What is SDH?
SDH is a mitochondrial enzyme complex called succinate dehydrogenase. Enzymes act as catalysts that cause a chemical reaction. SDH speeds up the conversion of succinate to fumarate. This conversion is an important part of cell metabolism. The SDH complex plays a critical role in the citric acid cycle known as the Krebs cycle (a cell energy cycle) which drives every cell. (The Krebs cycle is the sequence of reactions by which most living cells generate energy during the process of aerobic or oxygen-based respiration.)
The SDH complex acts as a tumor suppressors – when the complex is functioning it prevent cells from growing and dividing uncontrollably. SDH-deficiency is caused by a loss of function in one of the genes encoding the SDH sub-units (SDHA, SDHB, SDHC and SDHD). A mutation in the SDHx subunits can result in SDH-deficiency. So can an epimutation causing the SDHC gene to not be translated. SDH-deficient GISTs are a unique class of GIST defined by negative immunohistochemical staining (IHC) for succinate dehydrogenase B (SDHB). Both mutant and epimutant forms of SDH deficiency will cause a negative SDHB stain.
In the past, GIST patients who tested negative for KIT/PDGRFA mutant GIST and unresponsive to standard drug treatment protocol for GIST were categorized as wildtype. SDH-deficient GIST, identified in 2011*, has many similarities to KIT/PDGRFA mutant GIST but possesses a profoundly different driving mechanism. It is still called GIST because of the context (as a sarcoma) in which it is found. Genetic studies have identified the mutation/epimutation of additional genes, such as the succinate dehydrogenase (SDH) A, B, C, and D genes. These more recently identified mutations can be classified as SDH-deficient, SDH-epimutant, or SDH-competent (such as BRAF, NF1, NTRK).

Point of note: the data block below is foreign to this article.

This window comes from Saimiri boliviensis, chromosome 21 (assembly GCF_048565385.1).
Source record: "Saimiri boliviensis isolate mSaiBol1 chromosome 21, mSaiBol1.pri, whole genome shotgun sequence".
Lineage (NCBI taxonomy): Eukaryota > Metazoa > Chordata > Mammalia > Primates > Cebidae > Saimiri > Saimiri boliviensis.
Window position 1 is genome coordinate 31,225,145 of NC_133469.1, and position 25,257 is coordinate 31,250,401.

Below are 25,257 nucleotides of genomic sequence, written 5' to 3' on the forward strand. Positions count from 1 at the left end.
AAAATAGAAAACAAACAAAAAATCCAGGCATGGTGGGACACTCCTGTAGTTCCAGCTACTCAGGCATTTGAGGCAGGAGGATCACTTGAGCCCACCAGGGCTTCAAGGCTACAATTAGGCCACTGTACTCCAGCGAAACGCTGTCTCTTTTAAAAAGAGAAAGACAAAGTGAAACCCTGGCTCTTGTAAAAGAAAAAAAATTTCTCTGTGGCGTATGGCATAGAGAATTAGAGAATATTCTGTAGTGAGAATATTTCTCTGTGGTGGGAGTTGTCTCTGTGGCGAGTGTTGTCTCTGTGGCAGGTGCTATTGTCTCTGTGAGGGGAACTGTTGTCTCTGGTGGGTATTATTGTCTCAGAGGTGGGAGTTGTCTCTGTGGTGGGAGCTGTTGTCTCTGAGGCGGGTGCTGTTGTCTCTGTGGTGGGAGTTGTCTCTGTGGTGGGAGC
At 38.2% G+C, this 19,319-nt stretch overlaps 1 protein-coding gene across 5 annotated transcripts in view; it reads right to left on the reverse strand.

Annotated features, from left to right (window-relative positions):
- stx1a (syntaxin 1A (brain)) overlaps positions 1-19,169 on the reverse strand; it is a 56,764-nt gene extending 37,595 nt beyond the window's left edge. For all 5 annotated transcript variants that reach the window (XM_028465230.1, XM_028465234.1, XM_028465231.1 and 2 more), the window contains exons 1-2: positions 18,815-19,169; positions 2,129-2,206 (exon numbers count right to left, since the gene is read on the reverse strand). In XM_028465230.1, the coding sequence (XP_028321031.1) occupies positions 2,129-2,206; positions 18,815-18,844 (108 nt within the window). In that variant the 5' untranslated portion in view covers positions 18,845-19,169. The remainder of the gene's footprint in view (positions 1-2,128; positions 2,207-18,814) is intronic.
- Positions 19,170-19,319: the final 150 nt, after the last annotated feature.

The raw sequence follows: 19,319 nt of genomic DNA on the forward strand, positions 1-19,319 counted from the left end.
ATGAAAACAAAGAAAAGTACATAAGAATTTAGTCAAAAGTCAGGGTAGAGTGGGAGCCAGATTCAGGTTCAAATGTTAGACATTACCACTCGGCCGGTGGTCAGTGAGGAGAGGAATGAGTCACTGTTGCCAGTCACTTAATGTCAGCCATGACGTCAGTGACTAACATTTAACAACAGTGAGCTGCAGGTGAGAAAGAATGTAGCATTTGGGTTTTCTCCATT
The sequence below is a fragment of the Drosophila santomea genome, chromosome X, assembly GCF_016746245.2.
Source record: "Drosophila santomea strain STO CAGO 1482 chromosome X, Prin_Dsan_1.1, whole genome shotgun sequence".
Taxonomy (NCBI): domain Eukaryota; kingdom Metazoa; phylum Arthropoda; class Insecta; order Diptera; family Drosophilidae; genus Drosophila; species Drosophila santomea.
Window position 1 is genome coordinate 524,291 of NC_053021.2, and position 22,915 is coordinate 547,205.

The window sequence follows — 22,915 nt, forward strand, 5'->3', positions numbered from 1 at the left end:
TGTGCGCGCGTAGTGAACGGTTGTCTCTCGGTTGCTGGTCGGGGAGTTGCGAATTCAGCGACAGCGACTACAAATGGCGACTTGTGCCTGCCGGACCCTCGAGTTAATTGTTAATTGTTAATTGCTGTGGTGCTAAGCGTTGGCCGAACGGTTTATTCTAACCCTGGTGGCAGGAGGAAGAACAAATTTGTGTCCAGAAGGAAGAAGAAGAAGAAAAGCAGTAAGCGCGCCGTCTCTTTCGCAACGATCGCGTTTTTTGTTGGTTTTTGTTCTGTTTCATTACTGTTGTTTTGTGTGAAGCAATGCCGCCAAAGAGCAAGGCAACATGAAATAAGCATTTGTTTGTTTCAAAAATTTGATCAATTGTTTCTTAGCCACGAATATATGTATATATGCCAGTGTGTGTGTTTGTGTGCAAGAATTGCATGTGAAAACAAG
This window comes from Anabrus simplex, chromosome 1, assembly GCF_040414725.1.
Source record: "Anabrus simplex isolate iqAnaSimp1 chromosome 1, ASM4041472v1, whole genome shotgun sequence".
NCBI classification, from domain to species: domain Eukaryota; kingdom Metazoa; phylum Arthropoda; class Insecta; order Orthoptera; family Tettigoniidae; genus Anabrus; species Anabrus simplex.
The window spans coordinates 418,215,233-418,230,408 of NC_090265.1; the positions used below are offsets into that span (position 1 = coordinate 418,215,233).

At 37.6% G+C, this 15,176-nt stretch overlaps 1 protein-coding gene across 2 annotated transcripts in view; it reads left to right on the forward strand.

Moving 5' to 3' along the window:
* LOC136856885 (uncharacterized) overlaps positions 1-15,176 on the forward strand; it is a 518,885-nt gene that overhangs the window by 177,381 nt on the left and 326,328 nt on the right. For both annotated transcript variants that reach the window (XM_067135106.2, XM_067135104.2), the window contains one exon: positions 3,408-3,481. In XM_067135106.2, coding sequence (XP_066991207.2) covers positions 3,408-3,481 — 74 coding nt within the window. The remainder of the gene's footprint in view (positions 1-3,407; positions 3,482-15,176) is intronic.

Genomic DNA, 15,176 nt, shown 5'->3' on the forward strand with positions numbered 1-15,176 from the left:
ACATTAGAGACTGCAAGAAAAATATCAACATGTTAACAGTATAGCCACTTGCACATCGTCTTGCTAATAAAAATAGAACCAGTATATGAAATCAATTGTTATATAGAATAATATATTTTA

*At the 2011, National Institutes of Health (NIH) Pediatric and Wildtype GIST Clinic, pediatric sarcoma specialists studying wildtype GIST patients confirmed the defect in SDH in one of the largest series of young wildtype GIST patients ever studied. Note: ‘Wildtype’ has been a catch-all phrase for “we do not know yet” – identifying those with no mutation found in KIT or PDGFRA. As more mutations are being identified, the wildtype category is becoming obsolete.
Patients who test positive for SDHx mutations may be at risk for two related syndromes: Carney Triad and Carney-Stratakis Syndrome.
Carney Triad is a syndromic condition that can include GIST, paragangliomas and pulmonary chondromas. This SDHC epimutation is found mostly in younger patients, and does not appear to be heritable, unlike other SDHx gene mutations. Carney Triad is named after Dr. J. Aidan Carney who first described it in 1977. In Carney Triad, there is impaired SDH function (epigentic SDH inactivation through SDHC hypermethylation), but it is generally not germline. Carney Triad can include GISTs, pulmonary chondromas, paragangliomas (‘complete’ Carney Triad) or simply GISTs and pulmonary chondromas (‘incomplete’ Carney Triad.) The existence of any of these tumors constitutes a diagnosis of CT when age (pediatric) and gender (female) are predominant factors.
Carney-Stratakis Syndrome is an inherited syndrome that affects predominantly young, female patients. Patients with this germline mutation (occurring in any of the SDH subunits) are predisposed to GIST and paraganglioma. If an SDHx mutation is found in the germline, then genetic counseling is indicated, along with mutational screening of first-degree relatives. Patients with Carney-Stratakis Syndrome, caused by a mutation of the SDHB, SDHC, or SDHD, are prone to GISTs, plus other rare tumors, and require regular screening for paragangliomas and pheochromocytoma.